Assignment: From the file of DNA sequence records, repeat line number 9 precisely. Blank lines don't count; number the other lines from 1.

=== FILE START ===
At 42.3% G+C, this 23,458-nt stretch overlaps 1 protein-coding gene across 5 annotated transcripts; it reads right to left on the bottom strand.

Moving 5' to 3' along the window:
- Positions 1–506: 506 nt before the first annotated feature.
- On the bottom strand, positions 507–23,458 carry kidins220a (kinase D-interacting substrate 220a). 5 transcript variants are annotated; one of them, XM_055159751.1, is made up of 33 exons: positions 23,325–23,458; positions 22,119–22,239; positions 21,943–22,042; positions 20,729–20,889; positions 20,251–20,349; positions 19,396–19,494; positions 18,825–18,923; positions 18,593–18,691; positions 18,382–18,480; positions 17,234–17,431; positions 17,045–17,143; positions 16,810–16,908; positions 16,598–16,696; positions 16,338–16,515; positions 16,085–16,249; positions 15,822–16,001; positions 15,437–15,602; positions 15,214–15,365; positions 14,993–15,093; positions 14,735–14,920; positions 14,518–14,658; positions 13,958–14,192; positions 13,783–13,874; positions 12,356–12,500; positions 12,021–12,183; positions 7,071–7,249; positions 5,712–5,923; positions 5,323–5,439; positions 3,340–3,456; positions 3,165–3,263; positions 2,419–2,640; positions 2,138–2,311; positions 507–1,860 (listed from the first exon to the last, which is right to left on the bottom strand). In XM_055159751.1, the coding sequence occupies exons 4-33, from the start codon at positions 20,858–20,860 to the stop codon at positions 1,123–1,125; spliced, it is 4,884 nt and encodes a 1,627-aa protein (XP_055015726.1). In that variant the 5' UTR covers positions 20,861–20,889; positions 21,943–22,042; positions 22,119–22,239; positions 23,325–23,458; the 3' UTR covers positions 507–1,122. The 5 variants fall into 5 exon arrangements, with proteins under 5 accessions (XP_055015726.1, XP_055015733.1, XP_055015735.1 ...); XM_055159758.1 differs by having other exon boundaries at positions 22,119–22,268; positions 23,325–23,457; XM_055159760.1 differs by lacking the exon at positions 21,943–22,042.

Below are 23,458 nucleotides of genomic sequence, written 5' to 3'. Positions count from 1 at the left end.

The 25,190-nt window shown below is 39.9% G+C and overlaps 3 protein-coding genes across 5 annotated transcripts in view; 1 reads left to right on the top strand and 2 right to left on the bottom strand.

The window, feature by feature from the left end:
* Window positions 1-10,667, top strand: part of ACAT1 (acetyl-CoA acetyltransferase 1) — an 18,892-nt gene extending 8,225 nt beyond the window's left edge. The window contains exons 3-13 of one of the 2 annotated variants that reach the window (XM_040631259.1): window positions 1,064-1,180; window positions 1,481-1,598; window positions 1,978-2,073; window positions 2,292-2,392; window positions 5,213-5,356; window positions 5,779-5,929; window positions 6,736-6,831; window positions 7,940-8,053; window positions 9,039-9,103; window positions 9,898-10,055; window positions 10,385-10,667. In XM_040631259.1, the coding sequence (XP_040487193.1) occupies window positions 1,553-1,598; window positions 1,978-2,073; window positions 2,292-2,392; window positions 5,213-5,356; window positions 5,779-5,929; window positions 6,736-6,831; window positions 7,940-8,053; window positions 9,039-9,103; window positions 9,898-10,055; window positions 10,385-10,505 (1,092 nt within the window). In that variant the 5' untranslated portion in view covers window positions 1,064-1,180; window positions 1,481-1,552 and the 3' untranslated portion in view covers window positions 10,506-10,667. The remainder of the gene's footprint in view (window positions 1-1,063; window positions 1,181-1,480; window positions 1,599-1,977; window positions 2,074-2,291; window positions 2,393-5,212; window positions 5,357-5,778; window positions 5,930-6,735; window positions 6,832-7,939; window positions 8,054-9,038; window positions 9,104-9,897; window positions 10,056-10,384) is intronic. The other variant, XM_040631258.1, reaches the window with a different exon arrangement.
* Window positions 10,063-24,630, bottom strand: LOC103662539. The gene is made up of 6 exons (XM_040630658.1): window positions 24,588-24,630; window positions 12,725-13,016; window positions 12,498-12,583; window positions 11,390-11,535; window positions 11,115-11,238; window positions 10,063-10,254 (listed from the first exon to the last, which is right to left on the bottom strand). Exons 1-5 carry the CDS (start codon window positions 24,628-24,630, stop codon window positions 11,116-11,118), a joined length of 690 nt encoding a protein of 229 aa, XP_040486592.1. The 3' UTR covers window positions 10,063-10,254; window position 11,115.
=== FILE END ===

* Window positions 10,063-24,630, bottom strand: LOC103662539. The gene is made up of 6 exons (XM_040630658.1): window positions 24,588-24,630; window positions 12,725-13,016; window positions 12,498-12,583; window positions 11,390-11,535; window positions 11,115-11,238; window positions 10,063-10,254 (listed from the first exon to the last, which is right to left on the bottom strand). Exons 1-5 carry the CDS (start codon window positions 24,628-24,630, stop codon window positions 11,116-11,118), a joined length of 690 nt encoding a protein of 229 aa, XP_040486592.1. The 3' UTR covers window positions 10,063-10,254; window position 11,115.